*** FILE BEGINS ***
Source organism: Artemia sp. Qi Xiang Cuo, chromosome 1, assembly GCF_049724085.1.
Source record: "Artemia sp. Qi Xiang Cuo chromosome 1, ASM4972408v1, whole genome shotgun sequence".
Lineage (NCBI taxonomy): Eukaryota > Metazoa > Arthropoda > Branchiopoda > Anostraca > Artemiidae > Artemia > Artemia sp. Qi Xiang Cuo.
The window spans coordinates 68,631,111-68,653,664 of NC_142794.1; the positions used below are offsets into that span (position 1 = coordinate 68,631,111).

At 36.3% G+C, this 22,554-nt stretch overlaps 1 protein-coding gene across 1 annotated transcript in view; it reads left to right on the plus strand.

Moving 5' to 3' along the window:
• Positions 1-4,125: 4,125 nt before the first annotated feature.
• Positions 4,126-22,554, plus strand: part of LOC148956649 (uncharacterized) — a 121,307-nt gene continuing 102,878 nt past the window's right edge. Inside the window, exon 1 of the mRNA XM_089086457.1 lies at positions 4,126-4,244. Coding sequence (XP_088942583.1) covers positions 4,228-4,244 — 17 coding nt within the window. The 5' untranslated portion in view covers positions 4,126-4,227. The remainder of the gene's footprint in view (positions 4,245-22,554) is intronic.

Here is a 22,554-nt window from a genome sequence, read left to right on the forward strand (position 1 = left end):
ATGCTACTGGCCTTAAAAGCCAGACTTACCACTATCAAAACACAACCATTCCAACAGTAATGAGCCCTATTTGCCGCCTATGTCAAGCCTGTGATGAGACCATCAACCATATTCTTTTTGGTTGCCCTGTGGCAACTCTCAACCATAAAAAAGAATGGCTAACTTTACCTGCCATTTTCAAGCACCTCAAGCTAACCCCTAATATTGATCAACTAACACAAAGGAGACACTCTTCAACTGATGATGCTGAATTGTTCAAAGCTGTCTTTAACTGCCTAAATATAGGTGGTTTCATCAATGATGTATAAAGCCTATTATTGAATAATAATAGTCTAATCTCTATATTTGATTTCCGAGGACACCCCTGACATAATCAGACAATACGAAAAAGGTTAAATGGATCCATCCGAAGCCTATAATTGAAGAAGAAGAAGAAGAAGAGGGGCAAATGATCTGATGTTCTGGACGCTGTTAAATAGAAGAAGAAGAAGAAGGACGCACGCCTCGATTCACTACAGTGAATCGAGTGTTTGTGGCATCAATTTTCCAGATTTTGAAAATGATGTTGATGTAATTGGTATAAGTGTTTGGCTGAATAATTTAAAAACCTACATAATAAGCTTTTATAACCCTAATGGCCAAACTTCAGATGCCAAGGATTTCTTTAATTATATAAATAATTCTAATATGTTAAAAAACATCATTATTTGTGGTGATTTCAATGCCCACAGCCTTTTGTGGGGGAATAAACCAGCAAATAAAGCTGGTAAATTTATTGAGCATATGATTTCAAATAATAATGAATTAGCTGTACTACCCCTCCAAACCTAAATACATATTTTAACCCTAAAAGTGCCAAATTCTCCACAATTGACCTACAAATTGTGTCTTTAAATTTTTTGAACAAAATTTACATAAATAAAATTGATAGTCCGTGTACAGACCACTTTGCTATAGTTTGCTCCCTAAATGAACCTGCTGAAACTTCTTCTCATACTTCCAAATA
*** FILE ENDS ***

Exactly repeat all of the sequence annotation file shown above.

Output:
Source organism: Artemia sp. Qi Xiang Cuo, chromosome 1, assembly GCF_049724085.1.
Source record: "Artemia sp. Qi Xiang Cuo chromosome 1, ASM4972408v1, whole genome shotgun sequence".
Lineage (NCBI taxonomy): Eukaryota > Metazoa > Arthropoda > Branchiopoda > Anostraca > Artemiidae > Artemia > Artemia sp. Qi Xiang Cuo.
The window spans coordinates 68,631,111-68,653,664 of NC_142794.1; the positions used below are offsets into that span (position 1 = coordinate 68,631,111).

At 36.3% G+C, this 22,554-nt stretch overlaps 1 protein-coding gene across 1 annotated transcript in view; it reads left to right on the plus strand.

Moving 5' to 3' along the window:
• Positions 1-4,125: 4,125 nt before the first annotated feature.
• Positions 4,126-22,554, plus strand: part of LOC148956649 (uncharacterized) — a 121,307-nt gene continuing 102,878 nt past the window's right edge. Inside the window, exon 1 of the mRNA XM_089086457.1 lies at positions 4,126-4,244. Coding sequence (XP_088942583.1) covers positions 4,228-4,244 — 17 coding nt within the window. The 5' untranslated portion in view covers positions 4,126-4,227. The remainder of the gene's footprint in view (positions 4,245-22,554) is intronic.

Here is a 22,554-nt window from a genome sequence, read left to right on the forward strand (position 1 = left end):
ATGCTACTGGCCTTAAAAGCCAGACTTACCACTATCAAAACACAACCATTCCAACAGTAATGAGCCCTATTTGCCGCCTATGTCAAGCCTGTGATGAGACCATCAACCATATTCTTTTTGGTTGCCCTGTGGCAACTCTCAACCATAAAAAAGAATGGCTAACTTTACCTGCCATTTTCAAGCACCTCAAGCTAACCCCTAATATTGATCAACTAACACAAAGGAGACACTCTTCAACTGATGATGCTGAATTGTTCAAAGCTGTCTTTAACTGCCTAAATATAGGTGGTTTCATCAATGATGTATAAAGCCTATTATTGAATAATAATAGTCTAATCTCTATATTTGATTTCCGAGGACACCCCTGACATAATCAGACAATACGAAAAAGGTTAAATGGATCCATCCGAAGCCTATAATTGAAGAAGAAGAAGAAGAAGAGGGGCAAATGATCTGATGTTCTGGACGCTGTTAAATAGAAGAAGAAGAAGAAGGACGCACGCCTCGATTCACTACAGTGAATCGAGTGTTTGTGGCATCAATTTTCCAGATTTTGAAAATGATGTTGATGTAATTGGTATAAGTGTTTGGCTGAATAATTTAAAAACCTACATAATAAGCTTTTATAACCCTAATGGCCAAACTTCAGATGCCAAGGATTTCTTTAATTATATAAATAATTCTAATATGTTAAAAAACATCATTATTTGTGGTGATTTCAATGCCCACAGCCTTTTGTGGGGGAATAAACCAGCAAATAAAGCTGGTAAATTTATTGAGCATATGATTTCAAATAATAATGAATTAGCTGTACTACCCCTCCAAACCTAAATACATATTTTAACCCTAAAAGTGCCAAATTCTCCACAATTGACCTACAAATTGTGTCTTTAAATTTTTTGAACAAAATTTACATAAATAAAATTGATAGTCCGTGTACAGACCACTTTGCTATAGTTTGCTCCCTAAATGAACCTGCTGAAACTTCTTCTCATACTTCCAAATA